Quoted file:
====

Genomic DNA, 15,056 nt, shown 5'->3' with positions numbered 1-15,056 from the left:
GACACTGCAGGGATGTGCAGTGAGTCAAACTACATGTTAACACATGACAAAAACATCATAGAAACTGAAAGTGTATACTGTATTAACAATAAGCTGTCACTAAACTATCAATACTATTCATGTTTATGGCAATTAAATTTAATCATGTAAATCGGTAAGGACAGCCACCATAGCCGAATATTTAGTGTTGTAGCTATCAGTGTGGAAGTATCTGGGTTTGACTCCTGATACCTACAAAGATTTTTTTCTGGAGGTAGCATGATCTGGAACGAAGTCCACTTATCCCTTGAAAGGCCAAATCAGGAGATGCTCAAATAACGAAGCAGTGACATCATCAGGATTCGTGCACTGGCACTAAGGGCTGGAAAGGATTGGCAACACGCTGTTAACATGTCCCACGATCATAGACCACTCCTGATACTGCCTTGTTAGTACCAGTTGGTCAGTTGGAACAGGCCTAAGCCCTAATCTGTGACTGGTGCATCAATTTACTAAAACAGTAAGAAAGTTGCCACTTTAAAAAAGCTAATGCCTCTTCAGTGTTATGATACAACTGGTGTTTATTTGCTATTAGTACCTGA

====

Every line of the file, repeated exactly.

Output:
Genomic DNA, 15,056 nt, shown 5'->3' with positions numbered 1-15,056 from the left:
GACACTGCAGGGATGTGCAGTGAGTCAAACTACATGTTAACACATGACAAAAACATCATAGAAACTGAAAGTGTATACTGTATTAACAATAAGCTGTCACTAAACTATCAATACTATTCATGTTTATGGCAATTAAATTTAATCATGTAAATCGGTAAGGACAGCCACCATAGCCGAATATTTAGTGTTGTAGCTATCAGTGTGGAAGTATCTGGGTTTGACTCCTGATACCTACAAAGATTTTTTTCTGGAGGTAGCATGATCTGGAACGAAGTCCACTTATCCCTTGAAAGGCCAAATCAGGAGATGCTCAAATAACGAAGCAGTGACATCATCAGGATTCGTGCACTGGCACTAAGGGCTGGAAAGGATTGGCAACACGCTGTTAACATGTCCCACGATCATAGACCACTCCTGATACTGCCTTGTTAGTACCAGTTGGTCAGTTGGAACAGGCCTAAGCCCTAATCTGTGACTGGTGCATCAATTTACTAAAACAGTAAGAAAGTTGCCACTTTAAAAAAGCTAATGCCTCTTCAGTGTTATGATACAACTGGTGTTTATTTGCTATTAGTACCTGA